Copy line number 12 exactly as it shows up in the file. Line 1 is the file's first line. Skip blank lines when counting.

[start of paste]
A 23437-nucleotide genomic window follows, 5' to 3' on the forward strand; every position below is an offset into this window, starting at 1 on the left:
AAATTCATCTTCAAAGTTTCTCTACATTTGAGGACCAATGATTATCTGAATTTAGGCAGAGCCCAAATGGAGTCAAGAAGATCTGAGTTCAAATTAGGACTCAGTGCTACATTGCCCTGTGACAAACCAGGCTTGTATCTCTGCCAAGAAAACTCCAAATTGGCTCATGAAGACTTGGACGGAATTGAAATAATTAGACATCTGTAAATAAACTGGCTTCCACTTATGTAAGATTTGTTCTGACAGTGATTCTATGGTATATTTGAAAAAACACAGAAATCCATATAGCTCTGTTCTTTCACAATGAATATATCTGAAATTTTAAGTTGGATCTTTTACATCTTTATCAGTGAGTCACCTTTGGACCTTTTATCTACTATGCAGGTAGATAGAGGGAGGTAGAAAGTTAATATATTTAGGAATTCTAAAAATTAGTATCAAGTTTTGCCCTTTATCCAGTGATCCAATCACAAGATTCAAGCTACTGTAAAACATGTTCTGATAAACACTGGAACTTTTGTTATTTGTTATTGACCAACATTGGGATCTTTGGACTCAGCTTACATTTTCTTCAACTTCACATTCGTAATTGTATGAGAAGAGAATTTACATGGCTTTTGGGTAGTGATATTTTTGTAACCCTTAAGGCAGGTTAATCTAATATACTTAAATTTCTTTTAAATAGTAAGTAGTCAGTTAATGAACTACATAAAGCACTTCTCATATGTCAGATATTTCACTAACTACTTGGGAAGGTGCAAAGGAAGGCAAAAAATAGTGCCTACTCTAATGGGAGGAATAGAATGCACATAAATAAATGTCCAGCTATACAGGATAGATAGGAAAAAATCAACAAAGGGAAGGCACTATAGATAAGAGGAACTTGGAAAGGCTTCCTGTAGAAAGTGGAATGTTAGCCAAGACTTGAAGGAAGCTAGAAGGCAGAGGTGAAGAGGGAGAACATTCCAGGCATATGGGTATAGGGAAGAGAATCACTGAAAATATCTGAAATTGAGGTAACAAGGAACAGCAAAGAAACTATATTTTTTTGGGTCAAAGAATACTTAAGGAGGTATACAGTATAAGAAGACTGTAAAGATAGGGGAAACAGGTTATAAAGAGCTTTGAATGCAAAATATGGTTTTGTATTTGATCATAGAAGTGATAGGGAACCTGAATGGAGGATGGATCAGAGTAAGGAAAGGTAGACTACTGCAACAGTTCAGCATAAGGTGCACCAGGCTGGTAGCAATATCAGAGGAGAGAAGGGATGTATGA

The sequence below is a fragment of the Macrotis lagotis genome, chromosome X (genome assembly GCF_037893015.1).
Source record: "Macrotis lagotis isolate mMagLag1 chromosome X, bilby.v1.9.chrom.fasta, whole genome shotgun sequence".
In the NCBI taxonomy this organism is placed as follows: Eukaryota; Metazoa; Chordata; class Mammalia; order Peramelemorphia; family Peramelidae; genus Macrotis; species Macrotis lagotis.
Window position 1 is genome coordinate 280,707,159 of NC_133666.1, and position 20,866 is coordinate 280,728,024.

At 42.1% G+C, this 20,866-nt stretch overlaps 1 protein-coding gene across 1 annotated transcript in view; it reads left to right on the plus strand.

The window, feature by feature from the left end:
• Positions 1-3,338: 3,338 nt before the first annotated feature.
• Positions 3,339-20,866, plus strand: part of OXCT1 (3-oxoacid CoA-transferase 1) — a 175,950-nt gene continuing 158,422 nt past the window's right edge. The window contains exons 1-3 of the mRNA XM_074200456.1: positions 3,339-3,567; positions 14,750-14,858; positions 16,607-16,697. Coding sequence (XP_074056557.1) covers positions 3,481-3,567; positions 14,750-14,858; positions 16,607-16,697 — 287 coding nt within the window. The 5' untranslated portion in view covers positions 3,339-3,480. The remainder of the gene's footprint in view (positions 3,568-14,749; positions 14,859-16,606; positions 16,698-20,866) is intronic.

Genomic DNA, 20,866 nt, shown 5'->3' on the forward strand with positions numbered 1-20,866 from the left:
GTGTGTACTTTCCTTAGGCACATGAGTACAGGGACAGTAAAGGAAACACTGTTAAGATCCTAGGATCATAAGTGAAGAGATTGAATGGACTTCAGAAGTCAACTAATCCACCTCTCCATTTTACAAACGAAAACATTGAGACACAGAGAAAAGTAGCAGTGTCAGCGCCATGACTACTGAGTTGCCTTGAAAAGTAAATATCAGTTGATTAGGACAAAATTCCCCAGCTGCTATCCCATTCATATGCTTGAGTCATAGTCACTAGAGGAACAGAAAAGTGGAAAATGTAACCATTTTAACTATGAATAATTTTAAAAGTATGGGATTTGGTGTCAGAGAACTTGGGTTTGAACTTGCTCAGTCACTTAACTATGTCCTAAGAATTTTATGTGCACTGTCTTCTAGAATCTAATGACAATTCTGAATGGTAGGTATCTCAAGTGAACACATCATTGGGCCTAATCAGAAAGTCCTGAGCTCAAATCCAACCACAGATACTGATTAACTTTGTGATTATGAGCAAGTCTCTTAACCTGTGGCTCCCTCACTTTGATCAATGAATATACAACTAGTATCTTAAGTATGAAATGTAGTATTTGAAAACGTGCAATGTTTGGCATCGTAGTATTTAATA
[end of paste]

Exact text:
GTGTGTACTTTCCTTAGGCACATGAGTACAGGGACAGTAAAGGAAACACTGTTAAGATCCTAGGATCATAAGTGAAGAGATTGAATGGACTTCAGAAGTCAACTAATCCACCTCTCCATTTTACAAACGAAAACATTGAGACACAGAGAAAAGTAGCAGTGTCAGCGCCATGACTACTGAGTTGCCTTGAAAAGTAAATATCAGTTGATTAGGACAAAATTCCCCAGCTGCTATCCCATTCATATGCTTGAGTCATAGTCACTAGAGGAACAGAAAAGTGGAAAATGTAACCATTTTAACTATGAATAATTTTAAAAGTATGGGATTTGGTGTCAGAGAACTTGGGTTTGAACTTGCTCAGTCACTTAACTATGTCCTAAGAATTTTATGTGCACTGTCTTCTAGAATCTAATGACAATTCTGAATGGTAGGTATCTCAAGTGAACACATCATTGGGCCTAATCAGAAAGTCCTGAGCTCAAATCCAACCACAGATACTGATTAACTTTGTGATTATGAGCAAGTCTCTTAACCTGTGGCTCCCTCACTTTGATCAATGAATATACAACTAGTATCTTAAGTATGAAATGTAGTATTTGAAAACGTGCAATGTTTGGCATCGTAGTATTTAATA